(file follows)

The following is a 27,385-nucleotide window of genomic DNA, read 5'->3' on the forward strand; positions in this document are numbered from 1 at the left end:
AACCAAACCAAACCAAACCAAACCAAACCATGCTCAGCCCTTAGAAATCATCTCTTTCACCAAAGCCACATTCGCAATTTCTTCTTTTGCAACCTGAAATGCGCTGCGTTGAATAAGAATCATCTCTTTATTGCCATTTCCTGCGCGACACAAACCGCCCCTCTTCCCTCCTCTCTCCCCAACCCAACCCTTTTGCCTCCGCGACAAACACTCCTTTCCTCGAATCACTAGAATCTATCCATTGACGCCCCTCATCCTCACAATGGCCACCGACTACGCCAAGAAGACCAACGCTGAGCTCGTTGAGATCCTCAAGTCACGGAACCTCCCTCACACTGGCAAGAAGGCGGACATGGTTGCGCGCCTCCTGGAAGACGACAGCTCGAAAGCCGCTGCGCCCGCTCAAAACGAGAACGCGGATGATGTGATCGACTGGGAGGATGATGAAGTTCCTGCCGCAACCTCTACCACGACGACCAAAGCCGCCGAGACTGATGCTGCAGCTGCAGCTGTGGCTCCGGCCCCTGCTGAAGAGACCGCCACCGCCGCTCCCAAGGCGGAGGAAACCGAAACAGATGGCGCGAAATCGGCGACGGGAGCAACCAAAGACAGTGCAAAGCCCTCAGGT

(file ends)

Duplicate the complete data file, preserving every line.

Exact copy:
The following is a 27,385-nucleotide window of genomic DNA, read 5'->3' on the forward strand; positions in this document are numbered from 1 at the left end:
AACCAAACCAAACCAAACCAAACCAAACCATGCTCAGCCCTTAGAAATCATCTCTTTCACCAAAGCCACATTCGCAATTTCTTCTTTTGCAACCTGAAATGCGCTGCGTTGAATAAGAATCATCTCTTTATTGCCATTTCCTGCGCGACACAAACCGCCCCTCTTCCCTCCTCTCTCCCCAACCCAACCCTTTTGCCTCCGCGACAAACACTCCTTTCCTCGAATCACTAGAATCTATCCATTGACGCCCCTCATCCTCACAATGGCCACCGACTACGCCAAGAAGACCAACGCTGAGCTCGTTGAGATCCTCAAGTCACGGAACCTCCCTCACACTGGCAAGAAGGCGGACATGGTTGCGCGCCTCCTGGAAGACGACAGCTCGAAAGCCGCTGCGCCCGCTCAAAACGAGAACGCGGATGATGTGATCGACTGGGAGGATGATGAAGTTCCTGCCGCAACCTCTACCACGACGACCAAAGCCGCCGAGACTGATGCTGCAGCTGCAGCTGTGGCTCCGGCCCCTGCTGAAGAGACCGCCACCGCCGCTCCCAAGGCGGAGGAAACCGAAACAGATGGCGCGAAATCGGCGACGGGAGCAACCAAAGACAGTGCAAAGCCCTCAGGT